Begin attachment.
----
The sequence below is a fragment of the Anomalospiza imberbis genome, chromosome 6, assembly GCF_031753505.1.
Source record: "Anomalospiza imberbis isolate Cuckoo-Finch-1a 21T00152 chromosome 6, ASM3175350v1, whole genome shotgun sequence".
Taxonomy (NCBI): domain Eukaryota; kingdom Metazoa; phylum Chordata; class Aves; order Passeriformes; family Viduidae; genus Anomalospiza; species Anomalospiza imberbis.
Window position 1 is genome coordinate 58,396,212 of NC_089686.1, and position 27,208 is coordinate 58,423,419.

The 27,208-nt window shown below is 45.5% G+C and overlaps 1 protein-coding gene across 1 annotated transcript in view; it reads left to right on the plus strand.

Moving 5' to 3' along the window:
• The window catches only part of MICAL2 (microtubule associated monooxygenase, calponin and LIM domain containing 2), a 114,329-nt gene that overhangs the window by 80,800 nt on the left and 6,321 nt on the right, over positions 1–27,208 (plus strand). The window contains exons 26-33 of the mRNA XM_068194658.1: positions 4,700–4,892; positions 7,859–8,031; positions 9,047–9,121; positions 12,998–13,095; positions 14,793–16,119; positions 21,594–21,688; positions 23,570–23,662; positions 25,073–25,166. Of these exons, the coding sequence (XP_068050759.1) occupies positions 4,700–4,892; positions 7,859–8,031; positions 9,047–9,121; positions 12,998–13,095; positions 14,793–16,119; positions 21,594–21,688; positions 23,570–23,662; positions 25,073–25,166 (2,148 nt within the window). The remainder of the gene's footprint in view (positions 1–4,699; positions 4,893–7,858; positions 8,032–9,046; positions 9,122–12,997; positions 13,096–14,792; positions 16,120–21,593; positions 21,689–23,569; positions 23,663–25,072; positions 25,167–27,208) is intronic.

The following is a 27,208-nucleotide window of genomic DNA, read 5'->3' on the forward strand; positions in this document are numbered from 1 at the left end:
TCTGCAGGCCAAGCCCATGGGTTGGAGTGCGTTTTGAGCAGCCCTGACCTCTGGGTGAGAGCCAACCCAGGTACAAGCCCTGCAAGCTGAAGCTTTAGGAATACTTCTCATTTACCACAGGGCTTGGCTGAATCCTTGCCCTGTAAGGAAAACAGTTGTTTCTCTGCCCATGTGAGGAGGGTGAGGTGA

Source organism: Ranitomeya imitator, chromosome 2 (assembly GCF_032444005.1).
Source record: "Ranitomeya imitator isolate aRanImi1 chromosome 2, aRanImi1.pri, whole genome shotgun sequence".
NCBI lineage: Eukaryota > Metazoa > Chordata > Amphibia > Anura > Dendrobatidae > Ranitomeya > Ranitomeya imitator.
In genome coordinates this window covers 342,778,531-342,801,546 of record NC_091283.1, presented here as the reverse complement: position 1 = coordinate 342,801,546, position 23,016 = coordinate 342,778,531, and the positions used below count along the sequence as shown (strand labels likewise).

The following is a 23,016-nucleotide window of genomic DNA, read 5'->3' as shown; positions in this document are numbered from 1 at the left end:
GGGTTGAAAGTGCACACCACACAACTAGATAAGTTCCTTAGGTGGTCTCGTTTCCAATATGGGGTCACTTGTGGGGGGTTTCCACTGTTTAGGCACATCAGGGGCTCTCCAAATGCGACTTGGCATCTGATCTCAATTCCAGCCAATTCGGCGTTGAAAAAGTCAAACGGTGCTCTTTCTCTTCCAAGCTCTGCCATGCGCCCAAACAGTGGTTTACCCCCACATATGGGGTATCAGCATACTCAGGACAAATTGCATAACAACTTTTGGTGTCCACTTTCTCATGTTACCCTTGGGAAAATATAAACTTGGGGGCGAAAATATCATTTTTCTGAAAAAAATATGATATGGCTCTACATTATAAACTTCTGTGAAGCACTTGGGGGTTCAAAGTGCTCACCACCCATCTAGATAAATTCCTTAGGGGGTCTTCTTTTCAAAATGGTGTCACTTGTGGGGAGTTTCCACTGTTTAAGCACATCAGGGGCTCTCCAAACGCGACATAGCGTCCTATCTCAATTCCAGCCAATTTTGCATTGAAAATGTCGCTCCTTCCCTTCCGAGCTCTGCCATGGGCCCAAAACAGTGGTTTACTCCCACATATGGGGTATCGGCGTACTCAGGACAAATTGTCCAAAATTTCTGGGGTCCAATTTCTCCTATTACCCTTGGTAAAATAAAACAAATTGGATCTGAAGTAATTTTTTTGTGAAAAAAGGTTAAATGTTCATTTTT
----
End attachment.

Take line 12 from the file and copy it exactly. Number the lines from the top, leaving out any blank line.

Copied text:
NCBI lineage: Eukaryota > Metazoa > Chordata > Amphibia > Anura > Dendrobatidae > Ranitomeya > Ranitomeya imitator.